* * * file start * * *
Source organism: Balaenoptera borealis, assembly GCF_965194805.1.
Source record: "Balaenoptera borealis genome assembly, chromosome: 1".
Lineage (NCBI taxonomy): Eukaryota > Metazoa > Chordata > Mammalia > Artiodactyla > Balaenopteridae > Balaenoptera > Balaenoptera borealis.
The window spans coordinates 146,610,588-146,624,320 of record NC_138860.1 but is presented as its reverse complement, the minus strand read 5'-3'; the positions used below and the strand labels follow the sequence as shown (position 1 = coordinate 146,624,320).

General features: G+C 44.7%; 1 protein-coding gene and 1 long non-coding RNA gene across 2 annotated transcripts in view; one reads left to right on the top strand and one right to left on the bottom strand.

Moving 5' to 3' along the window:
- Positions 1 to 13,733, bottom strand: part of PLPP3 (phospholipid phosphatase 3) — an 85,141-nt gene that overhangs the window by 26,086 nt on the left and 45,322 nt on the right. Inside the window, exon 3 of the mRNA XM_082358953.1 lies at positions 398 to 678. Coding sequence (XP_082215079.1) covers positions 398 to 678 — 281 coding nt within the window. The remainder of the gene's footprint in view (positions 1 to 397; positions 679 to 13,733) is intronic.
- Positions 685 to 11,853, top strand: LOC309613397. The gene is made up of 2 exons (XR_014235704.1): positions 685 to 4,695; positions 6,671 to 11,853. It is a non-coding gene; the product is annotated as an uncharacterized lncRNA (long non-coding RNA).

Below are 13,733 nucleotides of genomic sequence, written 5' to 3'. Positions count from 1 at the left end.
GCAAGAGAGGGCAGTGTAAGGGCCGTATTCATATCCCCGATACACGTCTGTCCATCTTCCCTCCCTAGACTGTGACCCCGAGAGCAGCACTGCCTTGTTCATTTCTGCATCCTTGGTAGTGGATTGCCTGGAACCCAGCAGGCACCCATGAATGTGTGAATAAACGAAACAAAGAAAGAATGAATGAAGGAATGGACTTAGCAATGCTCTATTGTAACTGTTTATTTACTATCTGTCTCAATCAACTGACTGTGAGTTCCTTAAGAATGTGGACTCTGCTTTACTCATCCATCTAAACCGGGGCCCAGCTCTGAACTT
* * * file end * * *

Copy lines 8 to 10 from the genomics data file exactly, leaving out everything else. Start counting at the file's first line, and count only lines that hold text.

- Positions 685 to 11,853, top strand: LOC309613397. The gene is made up of 2 exons (XR_014235704.1): positions 685 to 4,695; positions 6,671 to 11,853. It is a non-coding gene; the product is annotated as an uncharacterized lncRNA (long non-coding RNA).

Below are 13,733 nucleotides of genomic sequence, written 5' to 3'. Positions count from 1 at the left end.
GCAAGAGAGGGCAGTGTAAGGGCCGTATTCATATCCCCGATACACGTCTGTCCATCTTCCCTCCCTAGACTGTGACCCCGAGAGCAGCACTGCCTTGTTCATTTCTGCATCCTTGGTAGTGGATTGCCTGGAACCCAGCAGGCACCCATGAATGTGTGAATAAACGAAACAAAGAAAGAATGAATGAAGGAATGGACTTAGCAATGCTCTATTGTAACTGTTTATTTACTATCTGTCTCAATCAACTGACTGTGAGTTCCTTAAGAATGTGGACTCTGCTTTACTCATCCATCTAAACCGGGGCCCAGCTCTGAACTT